Susanne Ciavatta is currently undertaking her Masters in Museum Studies at Deakin University. Susie has been volunteering with the Geoffrey Kaye Museum since November 2016, and has been working on identifying, cataloguing and meeting the storage needs of the ANZCA Corporate Collection.
You may be surprised that the Australian and New Zealand College of Anaesthetists (ANZCA) has a Corporate Collection. This collection is made up of both artworks and heritage items linked to the development and history of ANZCA, managed by the Geoffrey Kaye Museum. However, this collection has a very different focus to the Museum collection and this is mostly due to the way in which the objects have been acquired.
Firstly, you may ask, what is a Corporate Collection and secondly how is this of value to the College?
Today, many corporations have established art or heritage collections, these are often known as a Corporate Collection. These collections exist in banks and financial institutions, legal firms, hotels, mining and insurance companies and the list goes on. As an art enthusiast, the artwork or objects represented in the foyer of a building, hallway, office or board room helps me connect with the organisation’s character and identity. You could almost consider this as a form of ‘branding’. However, corporations collect for a range of reasons and the motivations, focus and ways of collecting vary from one company to another.
The purpose of the ANZCA Corporate Collection is not about patronage to the arts, social status or financial investment. To my surprise, each object in this collection yields a story strongly connected to its donor. What I initially considered to be just an everyday decorative object, soon uncovered a much deeper story about the life of the College. You will be surprised how much a silver goblet, a vase or painting can reveal about the place in which it lives, just by exploring why and how it came to be there in the first place.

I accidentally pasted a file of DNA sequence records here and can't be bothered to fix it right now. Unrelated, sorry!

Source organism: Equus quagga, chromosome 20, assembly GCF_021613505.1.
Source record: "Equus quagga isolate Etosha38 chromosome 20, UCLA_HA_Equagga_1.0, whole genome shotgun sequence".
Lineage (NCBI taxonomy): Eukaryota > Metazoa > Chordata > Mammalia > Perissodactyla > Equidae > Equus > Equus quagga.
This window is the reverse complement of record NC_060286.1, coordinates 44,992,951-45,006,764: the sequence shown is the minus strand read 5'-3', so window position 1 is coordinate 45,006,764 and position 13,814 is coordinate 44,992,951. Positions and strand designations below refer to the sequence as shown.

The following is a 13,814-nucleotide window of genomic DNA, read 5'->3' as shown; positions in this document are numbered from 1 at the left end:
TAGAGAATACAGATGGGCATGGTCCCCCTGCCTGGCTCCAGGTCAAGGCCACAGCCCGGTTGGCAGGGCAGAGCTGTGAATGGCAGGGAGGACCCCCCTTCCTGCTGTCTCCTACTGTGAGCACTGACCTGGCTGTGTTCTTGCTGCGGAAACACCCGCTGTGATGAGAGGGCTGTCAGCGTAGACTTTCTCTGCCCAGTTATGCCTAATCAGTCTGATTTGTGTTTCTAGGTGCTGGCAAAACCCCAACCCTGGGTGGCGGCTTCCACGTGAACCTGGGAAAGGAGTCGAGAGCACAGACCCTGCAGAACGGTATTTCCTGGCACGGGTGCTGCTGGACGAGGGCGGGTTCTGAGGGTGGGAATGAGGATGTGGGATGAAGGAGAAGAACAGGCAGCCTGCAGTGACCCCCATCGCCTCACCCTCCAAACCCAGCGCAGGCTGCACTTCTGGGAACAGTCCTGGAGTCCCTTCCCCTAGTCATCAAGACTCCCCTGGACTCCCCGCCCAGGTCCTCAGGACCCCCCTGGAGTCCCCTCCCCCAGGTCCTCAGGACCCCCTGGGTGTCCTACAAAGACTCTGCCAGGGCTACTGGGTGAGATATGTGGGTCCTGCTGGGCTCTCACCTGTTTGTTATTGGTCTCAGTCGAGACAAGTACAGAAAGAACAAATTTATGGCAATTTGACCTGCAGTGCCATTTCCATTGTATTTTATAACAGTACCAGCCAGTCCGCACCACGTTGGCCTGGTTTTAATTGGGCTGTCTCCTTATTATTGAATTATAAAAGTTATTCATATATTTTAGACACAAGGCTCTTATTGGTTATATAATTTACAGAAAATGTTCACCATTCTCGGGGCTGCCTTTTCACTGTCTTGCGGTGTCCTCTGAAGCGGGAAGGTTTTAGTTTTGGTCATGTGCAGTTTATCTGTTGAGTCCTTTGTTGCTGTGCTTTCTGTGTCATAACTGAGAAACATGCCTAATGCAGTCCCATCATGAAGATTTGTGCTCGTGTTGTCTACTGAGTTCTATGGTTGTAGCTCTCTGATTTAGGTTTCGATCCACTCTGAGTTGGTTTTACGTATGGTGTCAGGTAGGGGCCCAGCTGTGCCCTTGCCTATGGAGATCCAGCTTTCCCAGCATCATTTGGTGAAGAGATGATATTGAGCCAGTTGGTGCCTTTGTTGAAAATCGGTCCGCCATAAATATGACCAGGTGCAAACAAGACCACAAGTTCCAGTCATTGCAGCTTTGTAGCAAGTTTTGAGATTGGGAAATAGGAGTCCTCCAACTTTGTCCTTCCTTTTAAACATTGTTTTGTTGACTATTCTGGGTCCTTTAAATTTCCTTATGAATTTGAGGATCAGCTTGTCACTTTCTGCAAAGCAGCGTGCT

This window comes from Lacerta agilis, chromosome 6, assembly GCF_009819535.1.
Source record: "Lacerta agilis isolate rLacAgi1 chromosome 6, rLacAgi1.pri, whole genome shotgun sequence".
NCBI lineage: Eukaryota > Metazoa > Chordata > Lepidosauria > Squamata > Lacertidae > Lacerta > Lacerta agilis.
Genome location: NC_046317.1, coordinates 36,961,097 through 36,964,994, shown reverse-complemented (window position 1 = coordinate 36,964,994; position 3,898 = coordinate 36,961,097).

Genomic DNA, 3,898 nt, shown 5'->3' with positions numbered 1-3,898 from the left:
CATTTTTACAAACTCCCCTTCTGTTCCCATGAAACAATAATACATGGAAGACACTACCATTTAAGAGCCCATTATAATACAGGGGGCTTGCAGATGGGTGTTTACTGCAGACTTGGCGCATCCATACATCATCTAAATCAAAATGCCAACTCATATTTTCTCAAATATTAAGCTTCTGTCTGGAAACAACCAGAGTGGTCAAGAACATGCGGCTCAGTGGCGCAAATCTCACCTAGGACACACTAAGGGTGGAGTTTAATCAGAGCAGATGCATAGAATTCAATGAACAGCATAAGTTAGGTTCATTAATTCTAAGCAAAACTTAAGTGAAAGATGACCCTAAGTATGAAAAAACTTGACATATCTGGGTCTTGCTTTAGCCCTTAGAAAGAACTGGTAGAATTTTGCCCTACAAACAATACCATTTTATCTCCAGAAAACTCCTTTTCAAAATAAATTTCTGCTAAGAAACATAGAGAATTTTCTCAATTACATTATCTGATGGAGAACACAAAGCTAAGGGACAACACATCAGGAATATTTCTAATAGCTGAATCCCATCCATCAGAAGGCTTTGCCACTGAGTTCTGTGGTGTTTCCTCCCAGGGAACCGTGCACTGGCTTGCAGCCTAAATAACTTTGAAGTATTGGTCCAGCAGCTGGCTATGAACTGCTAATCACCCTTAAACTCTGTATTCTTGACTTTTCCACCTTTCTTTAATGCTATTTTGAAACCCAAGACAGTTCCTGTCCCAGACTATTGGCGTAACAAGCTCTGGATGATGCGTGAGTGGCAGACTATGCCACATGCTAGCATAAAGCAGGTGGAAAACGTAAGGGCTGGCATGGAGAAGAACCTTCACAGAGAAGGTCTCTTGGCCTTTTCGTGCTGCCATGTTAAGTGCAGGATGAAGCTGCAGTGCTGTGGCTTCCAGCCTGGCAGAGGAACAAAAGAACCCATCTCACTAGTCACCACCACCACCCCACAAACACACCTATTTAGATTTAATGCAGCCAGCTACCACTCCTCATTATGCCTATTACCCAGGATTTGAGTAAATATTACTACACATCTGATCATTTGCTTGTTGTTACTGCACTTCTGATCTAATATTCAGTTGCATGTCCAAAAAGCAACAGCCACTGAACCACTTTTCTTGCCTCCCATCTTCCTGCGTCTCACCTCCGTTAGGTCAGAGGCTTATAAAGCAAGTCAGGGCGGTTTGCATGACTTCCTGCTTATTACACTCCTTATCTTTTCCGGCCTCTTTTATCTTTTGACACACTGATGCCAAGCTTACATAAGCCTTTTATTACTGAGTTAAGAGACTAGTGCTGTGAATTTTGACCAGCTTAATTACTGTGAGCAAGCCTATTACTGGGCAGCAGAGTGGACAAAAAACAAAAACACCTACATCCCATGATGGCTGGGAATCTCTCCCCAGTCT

Whilst working on this collection my primary focus has been to create a fuller and more complete catalogue entry for each object. This has involved researching the life history of the object from its place of origin, its date and most importantly its acquisition history. With this information we can then have a better understanding of why the object is of value to the collection and to ANZCA. And then there is the physical maintenance of the collection. This has involved marking objects with catalogue numbers, creating a digital file, housing the object in a suitable location and applying preventative conservation methods where necessary. All of this information is then shared online using the Victorian Collections database. Along the way, Monica Cronin, Curator of the Geoffrey Kaye Museum, has guided me with her expert knowledge in collection management practice and reminded me that the primary significance of each object is its association to the College.
The ANZCA Corporate Collection currently holds approximately 280 objects. The scope of this collection comprises artefacts and memorabilia received as gifts, ANZCA souvenirs, and a collection of ANZCA Presidential Portraits.
The ANZCA Presidential Portraits
Since 1993 it has been an ANZCA tradition to commemorate the President’s end of term with a commissioned oil painting. These portraits currently hang regally in the ANZCA Board Room in Ulimaroa. The first of these portraits was of Dr Peter Livingstone by the artist Graeme Inson (1923 – 2000), a protégé of the artist Max Meldrum.
In 2015, the decision was made by the Council to change this tradition to photography. This decision was validated by the success of the inaugural photographic portrait of Dr Genevieve Goulding, taken by photographic artist, Chris Budgeon. This elegantly executed photograph was recently exhibited as a finalist in the Martin Kantor Portrait Prize at the 2017 Ballarat International Foto Biennale.
Gifts to ANZCA